Sexual orientation: Know that there're choices

I believe in offering individuals with same-sex attraction a choice. Why?

As a psychologist working in a general practice, I have seen a range of clients struggling with issues of sexuality and identity. Some are youth, attending at their parents' request. Others are driven to "see someone" because they have failed to find answers on their own.

The role of the therapist is not so much to provide immediate answers or to "tell you what to do". It is to help one understand and work out the answers for oneself.

To this end, we identify issues, explore concerns, acknowledge feelings, discuss options and examine consequences. We might personally have an opinion about what would be "best" for our clients, but we remain clear that it is ultimately not our choice to make.

Any therapy that insists on change and is forcibly imposed on the individual is clearly harmful.

However, to deny even a possibility of change, particularly where change is desired, can be just as damaging.

The move to legislate against the practice of "conversion therapy" - defined mainly by its end goal of change, rather than any specific methodology - for individuals under 18 in certain American states was ostensibly to protect lesbian, gay, bisexual and transgender youth.

However, more than one commentator has noted that it leaves youth who are ambivalent about their sexual orientation without recourse, and any professional who even begins to enter into a discussion on alternatives to embracing one's same-sex attraction is at risk of prosecution.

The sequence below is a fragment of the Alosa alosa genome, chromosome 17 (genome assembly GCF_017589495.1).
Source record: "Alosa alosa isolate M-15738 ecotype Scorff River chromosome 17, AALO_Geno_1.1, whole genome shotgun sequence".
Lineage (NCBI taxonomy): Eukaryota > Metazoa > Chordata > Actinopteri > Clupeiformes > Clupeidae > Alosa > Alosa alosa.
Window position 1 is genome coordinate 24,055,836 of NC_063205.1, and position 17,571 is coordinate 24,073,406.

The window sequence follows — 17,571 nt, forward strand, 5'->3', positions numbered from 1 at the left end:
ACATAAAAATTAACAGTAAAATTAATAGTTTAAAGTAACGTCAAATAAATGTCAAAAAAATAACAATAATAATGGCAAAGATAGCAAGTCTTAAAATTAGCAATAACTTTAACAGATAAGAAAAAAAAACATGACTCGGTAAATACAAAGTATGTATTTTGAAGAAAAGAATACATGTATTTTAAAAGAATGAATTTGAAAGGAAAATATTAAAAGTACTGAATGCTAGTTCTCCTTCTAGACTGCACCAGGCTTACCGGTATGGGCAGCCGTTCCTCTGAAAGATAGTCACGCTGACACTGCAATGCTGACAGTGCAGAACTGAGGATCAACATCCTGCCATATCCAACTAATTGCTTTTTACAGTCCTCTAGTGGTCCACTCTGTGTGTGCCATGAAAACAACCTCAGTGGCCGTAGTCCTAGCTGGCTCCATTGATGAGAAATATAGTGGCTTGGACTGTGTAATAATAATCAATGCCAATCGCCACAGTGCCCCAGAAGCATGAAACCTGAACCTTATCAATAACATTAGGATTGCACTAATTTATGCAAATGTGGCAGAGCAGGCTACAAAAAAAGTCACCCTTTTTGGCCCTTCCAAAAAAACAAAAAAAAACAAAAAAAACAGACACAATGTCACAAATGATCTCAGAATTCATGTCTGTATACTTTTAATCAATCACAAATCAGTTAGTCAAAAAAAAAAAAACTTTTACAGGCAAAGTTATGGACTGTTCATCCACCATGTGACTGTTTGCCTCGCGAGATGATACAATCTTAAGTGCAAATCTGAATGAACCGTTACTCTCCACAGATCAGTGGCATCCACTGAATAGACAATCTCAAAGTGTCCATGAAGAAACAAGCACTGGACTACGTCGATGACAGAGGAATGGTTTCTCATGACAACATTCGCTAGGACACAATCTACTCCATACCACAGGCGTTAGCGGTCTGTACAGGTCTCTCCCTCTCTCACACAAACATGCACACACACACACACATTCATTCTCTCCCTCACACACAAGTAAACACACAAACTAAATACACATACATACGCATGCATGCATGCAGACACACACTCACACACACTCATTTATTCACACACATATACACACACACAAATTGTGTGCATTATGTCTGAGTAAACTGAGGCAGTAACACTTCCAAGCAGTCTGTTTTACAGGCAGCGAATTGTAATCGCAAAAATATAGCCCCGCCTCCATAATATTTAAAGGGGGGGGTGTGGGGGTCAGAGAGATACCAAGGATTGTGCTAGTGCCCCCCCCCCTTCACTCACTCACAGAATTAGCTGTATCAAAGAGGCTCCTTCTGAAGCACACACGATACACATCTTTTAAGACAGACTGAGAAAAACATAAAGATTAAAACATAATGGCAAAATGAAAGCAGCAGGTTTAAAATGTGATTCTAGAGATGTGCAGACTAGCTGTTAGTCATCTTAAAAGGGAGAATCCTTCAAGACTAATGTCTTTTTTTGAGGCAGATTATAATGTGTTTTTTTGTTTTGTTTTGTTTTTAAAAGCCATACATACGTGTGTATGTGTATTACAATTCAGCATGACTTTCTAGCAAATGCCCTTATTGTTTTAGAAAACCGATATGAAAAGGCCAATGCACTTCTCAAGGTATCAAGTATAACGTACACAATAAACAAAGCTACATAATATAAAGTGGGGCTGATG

Psychotherapy is founded on the belief that change is possible, and that it is made possible through insight, understanding and the human ability to choose.

The choice before individuals struggling with same-sex attraction is not so much to be gay or not gay, to have or not have certain feelings, but to decide what to do with the feelings that they do have.

With the experiences of others as reference points, we in Singapore have the opportunity to more clearly define the rules of engagement to benefit those in need of help.

An individual distressed by his or her sexual orientation deserves the right to know that there are choices, even as the difficulty - some would argue impossibility - of change needs to be spelt out.

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